Industry insiders are confident Tweed cane farmers will be able to commence harvesting later this week despite recent heavy rain.
Still reeling from the effects of the East Coast Low that struck the region earlier this month, Tweed cane farms copped another drenching at the weekend.
Murwillumbah received more than 100mm in less than 24 hours to 9am Sunday. The deluge came just two weeks after falls of more than 400mm were recorded in some centres.
The harvest had been scheduled to commence at the start of the week but Condong Sugar Mill operations manager Greg Petersen said that had been delayed.
“Obviously we can’t get a burn in with both the cane and the ground very wet,” he said Tuesday.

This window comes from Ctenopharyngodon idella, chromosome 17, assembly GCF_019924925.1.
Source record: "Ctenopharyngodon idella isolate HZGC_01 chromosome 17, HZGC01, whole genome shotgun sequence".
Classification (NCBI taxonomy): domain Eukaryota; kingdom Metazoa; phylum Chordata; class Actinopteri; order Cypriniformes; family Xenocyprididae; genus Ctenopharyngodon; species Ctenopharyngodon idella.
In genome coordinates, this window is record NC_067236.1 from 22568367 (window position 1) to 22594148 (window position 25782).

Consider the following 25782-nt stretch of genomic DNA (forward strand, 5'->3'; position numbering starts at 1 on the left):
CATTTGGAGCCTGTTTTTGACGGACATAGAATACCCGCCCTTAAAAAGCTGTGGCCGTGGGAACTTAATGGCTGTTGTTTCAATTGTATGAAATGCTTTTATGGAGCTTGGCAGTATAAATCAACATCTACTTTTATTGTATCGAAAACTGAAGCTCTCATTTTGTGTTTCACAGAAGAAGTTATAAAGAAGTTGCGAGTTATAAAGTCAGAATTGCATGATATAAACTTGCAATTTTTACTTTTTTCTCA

“But hopefully this drying weather will continue and we can get started later his week.”
Mr Petersen said it was hoped the crush could commence as early as tomorrow if farmers can get a burn in tonight.
“We’ve got all good intentions of starting the crush on Thursday,” he said.
“We’re just waiting for farmers to select paddocks that they can burn and start harvesting.”
Once the harvest begins the Condong mill will operate 24 hours a day, seven days a week through until the end of November.
The Condong Sugar Mill processed 550,000 tonnes last year and early indications are that the current crop will exceed that figure.
“We’re looking at 570,000 tonnes this season and that figure is still looking good,” Mr Petersen said.
“Once we start processing we’ll be able to confirm yields on the paddocks and determine if that estimate is realistic.”